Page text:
The Science DMZ is a portion of the network, built at or near the campus or laboratory’s local network perimeter that is designed such that the equipment, configuration, and security policies are optimized for high-performance scientific applications rather than for general-purpose business systems or enterprise” computing. These competitive grants support community organizations as they conduct science-based projects designed to benefit their coastal communities from the Gulf of Mexico to Maine to Alaska. Experiments now use contemporary neuroimaging and psychophysiological protocols, optical physics, automated blinding and randomization of controls, and quantitative methods for assessing effect sizes and replication rates.
If you are interested in seeing a similar unit on my Body Parts Science Unit, check out this post. Much of scientific research is funded by the public, thus there has been an increasing attention to ensuring that there is broad public access to the outputs (articles and data) of publicly funded science.
Join today for unlimited free admission to Museum exhibits, special discounts and exclusive perks. We encourage you to join us in our research and study, or simply tap into our expertise and discover more about Science at Sydney. Science Commons was launched in 2005 with the goal of bringing the openness and sharing that have made Creative Commons licenses a success in the arts and cultural fields to the world of science.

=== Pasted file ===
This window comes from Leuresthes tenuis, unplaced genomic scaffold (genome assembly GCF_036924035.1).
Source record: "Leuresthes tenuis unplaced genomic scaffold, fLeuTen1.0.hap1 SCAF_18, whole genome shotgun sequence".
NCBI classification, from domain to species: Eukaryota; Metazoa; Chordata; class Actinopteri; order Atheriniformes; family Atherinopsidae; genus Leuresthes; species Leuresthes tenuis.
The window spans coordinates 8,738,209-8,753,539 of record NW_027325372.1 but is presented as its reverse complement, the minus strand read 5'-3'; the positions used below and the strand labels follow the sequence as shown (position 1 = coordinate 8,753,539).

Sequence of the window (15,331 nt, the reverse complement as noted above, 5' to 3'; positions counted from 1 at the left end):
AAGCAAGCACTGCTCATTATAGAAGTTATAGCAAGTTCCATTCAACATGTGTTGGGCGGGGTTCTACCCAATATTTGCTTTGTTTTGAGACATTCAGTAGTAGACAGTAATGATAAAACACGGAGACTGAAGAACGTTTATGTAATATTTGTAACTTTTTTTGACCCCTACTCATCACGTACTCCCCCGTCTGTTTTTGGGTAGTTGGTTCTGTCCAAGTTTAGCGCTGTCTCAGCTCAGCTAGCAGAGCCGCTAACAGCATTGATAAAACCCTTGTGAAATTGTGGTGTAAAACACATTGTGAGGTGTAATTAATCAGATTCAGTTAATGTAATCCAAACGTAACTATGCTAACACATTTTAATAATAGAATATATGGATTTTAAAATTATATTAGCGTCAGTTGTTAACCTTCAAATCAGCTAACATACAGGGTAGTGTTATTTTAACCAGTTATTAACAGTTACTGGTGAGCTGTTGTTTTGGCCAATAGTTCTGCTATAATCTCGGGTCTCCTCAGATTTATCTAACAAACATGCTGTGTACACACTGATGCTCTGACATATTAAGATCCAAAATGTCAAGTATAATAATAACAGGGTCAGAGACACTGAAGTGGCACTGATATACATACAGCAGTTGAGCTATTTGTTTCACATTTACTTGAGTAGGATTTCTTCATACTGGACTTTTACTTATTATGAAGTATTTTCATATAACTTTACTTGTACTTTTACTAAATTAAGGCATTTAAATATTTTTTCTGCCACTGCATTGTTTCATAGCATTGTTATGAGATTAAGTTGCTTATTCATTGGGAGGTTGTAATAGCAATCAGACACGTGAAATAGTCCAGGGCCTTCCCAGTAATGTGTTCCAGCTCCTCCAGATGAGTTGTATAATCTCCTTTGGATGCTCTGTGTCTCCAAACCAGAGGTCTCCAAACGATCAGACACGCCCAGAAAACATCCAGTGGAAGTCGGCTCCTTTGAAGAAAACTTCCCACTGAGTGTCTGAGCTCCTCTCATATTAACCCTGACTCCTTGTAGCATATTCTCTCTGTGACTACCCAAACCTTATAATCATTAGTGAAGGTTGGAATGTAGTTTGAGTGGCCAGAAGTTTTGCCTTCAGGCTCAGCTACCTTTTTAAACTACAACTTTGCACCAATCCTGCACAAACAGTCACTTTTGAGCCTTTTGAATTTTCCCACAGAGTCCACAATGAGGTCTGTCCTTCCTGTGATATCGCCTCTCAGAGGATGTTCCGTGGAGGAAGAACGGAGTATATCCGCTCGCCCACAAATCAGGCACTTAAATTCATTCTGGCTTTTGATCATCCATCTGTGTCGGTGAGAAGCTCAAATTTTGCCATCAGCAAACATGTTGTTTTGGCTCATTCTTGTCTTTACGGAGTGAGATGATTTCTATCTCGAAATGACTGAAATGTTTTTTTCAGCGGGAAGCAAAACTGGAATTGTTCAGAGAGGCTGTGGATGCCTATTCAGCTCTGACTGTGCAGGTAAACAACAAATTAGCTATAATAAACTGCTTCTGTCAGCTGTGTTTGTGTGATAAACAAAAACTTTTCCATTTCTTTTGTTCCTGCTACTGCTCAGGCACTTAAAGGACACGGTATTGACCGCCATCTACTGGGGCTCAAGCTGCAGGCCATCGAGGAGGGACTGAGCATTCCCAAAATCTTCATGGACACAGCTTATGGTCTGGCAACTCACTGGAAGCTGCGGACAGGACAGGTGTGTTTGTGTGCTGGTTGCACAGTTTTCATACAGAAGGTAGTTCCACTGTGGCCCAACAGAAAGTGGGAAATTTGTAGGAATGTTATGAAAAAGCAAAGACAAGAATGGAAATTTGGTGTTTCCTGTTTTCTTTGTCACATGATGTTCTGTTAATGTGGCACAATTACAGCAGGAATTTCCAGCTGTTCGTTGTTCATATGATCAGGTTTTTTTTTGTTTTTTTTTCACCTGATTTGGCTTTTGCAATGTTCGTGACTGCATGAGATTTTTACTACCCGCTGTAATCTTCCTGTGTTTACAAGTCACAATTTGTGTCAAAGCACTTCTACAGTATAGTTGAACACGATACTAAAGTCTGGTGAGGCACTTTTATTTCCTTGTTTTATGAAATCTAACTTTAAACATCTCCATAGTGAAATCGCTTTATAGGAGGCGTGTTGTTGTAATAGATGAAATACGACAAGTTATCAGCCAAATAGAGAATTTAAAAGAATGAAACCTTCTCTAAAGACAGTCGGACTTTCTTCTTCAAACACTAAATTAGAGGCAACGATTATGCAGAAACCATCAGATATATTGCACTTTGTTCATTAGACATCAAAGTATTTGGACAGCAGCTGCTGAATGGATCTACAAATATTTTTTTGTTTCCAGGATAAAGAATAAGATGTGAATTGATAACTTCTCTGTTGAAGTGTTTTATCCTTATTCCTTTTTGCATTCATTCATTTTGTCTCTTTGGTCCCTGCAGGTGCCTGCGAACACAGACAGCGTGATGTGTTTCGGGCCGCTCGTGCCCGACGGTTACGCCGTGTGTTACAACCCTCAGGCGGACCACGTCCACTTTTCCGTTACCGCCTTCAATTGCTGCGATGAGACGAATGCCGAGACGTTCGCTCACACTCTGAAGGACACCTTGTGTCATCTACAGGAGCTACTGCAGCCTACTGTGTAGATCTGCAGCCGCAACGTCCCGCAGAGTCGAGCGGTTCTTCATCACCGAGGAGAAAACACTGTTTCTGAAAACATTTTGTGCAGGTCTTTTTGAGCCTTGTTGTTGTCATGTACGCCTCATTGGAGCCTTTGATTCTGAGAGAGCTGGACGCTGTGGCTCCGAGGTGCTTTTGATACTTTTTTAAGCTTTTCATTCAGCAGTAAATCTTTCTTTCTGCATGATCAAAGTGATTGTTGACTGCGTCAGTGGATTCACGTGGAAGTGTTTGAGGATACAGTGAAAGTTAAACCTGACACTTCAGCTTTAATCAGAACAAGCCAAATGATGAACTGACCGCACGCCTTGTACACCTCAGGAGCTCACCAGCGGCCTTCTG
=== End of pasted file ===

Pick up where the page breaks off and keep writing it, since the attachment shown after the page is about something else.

And supporting member organisations to be more effective in meeting the needs of the science community and attracting the next generation into fulfilling science careers. VoYS is a unique and dynamic network of early career researchers committed to playing an active role in public discussions about science.
Through collaboration with Internet2, the Science DMZ is playing a role in its new Innovation Platform architecture aimed at helping its university members take advantage of advanced network capabilities to help accelerate discovery on campuses. This hands-on center allows kids to look at different plants with a magnifying glass, sort fruits vs. vegetables, and label the parts of a plant with a dry erase marker.